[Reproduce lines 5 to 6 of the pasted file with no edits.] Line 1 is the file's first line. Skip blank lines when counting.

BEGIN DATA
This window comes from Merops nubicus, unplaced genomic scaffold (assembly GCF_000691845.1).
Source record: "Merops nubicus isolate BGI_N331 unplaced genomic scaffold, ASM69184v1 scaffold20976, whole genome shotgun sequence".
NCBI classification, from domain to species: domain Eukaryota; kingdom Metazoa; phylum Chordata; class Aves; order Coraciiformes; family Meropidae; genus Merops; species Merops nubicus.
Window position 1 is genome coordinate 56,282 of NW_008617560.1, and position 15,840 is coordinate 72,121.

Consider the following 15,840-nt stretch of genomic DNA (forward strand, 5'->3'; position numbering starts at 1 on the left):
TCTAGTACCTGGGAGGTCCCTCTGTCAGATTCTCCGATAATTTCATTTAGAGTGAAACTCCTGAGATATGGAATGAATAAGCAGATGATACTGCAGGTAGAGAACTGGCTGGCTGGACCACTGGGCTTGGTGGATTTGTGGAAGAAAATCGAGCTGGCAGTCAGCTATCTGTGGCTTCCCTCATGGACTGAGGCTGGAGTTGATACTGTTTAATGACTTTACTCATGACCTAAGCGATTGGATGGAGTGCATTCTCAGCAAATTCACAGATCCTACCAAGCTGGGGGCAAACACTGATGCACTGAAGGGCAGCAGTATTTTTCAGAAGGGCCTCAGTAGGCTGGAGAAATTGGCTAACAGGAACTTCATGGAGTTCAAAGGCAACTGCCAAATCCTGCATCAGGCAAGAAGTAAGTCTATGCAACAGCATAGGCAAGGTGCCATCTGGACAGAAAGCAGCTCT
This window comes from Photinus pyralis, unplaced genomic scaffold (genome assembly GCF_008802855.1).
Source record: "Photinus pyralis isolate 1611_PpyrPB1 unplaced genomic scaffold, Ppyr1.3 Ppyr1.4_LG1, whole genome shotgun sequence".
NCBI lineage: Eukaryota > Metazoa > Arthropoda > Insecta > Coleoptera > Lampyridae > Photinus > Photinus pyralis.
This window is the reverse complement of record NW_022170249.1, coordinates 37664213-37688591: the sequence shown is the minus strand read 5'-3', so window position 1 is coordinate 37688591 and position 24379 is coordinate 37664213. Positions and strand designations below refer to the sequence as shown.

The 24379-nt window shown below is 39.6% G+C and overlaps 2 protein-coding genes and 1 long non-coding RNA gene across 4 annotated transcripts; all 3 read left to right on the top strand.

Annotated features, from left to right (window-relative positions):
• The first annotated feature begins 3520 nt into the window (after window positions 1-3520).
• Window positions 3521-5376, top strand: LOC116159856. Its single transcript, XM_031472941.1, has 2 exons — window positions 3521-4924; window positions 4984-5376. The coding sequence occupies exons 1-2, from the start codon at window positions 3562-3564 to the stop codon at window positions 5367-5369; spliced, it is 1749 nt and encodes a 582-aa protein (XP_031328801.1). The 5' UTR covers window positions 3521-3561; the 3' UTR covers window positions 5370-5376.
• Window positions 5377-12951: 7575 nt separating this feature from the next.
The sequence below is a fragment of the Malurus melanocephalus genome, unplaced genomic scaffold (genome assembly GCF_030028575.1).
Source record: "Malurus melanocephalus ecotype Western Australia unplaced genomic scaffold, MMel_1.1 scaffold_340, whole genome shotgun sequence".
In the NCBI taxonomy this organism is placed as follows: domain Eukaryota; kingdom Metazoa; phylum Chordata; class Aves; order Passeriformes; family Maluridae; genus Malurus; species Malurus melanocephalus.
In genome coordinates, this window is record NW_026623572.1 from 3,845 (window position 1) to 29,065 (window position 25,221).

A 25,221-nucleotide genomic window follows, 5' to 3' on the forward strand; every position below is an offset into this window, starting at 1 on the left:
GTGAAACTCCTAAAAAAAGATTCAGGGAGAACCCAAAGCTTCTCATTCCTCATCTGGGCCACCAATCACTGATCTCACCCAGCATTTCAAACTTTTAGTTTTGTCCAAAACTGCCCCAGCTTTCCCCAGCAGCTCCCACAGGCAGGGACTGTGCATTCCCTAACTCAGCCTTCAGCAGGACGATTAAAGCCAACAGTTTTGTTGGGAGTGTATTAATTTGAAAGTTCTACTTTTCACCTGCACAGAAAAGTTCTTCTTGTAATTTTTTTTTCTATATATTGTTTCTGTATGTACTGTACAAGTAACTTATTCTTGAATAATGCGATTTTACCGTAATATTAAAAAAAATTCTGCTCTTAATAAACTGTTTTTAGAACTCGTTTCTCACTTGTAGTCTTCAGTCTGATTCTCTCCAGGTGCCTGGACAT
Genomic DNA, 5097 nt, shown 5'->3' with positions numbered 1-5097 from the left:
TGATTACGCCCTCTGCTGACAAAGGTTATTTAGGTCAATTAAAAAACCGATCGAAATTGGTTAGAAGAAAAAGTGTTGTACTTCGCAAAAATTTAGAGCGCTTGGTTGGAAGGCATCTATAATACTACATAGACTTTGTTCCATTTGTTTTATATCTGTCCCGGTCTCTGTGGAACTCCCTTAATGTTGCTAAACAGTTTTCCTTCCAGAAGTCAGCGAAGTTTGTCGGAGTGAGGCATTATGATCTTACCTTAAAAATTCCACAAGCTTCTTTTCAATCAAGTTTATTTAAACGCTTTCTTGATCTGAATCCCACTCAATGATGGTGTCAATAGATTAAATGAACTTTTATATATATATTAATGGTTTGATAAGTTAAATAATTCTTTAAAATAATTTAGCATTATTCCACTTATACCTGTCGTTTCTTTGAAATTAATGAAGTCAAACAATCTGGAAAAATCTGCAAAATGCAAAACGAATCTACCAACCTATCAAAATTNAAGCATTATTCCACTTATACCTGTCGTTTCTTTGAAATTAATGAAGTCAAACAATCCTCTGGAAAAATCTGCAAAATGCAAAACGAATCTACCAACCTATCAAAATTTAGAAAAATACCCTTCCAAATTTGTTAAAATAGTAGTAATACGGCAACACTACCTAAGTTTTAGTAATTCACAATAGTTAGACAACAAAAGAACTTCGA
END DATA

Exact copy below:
Consider the following 15,840-nt stretch of genomic DNA (forward strand, 5'->3'; position numbering starts at 1 on the left):
TCTAGTACCTGGGAGGTCCCTCTGTCAGATTCTCCGATAATTTCATTTAGAGTGAAACTCCTGAGATATGGAATGAATAAGCAGATGATACTGCAGGTAGAGAACTGGCTGGCTGGACCACTGGGCTTGGTGGATTTGTGGAAGAAAATCGAGCTGGCAGTCAGCTATCTGTGGCTTCCCTCATGGACTGAGGCTGGAGTTGATACTGTTTAATGACTTTACTCATGACCTAAGCGATTGGATGGAGTGCATTCTCAGCAAATTCACAGATCCTACCAAGCTGGGGGCAAACACTGATGCACTGAAGGGCAGCAGTATTTTTCAGAAGGGCCTCAGTAGGCTGGAGAAATTGGCTAACAGGAACTTCATGGAGTTCAAAGGCAACTGCCAAATCCTGCATCAGGCAAGAAGTAAGTCTATGCAACAGCATAGGCAAGGTGCCATCTGGACAGAAAGCAGCTCT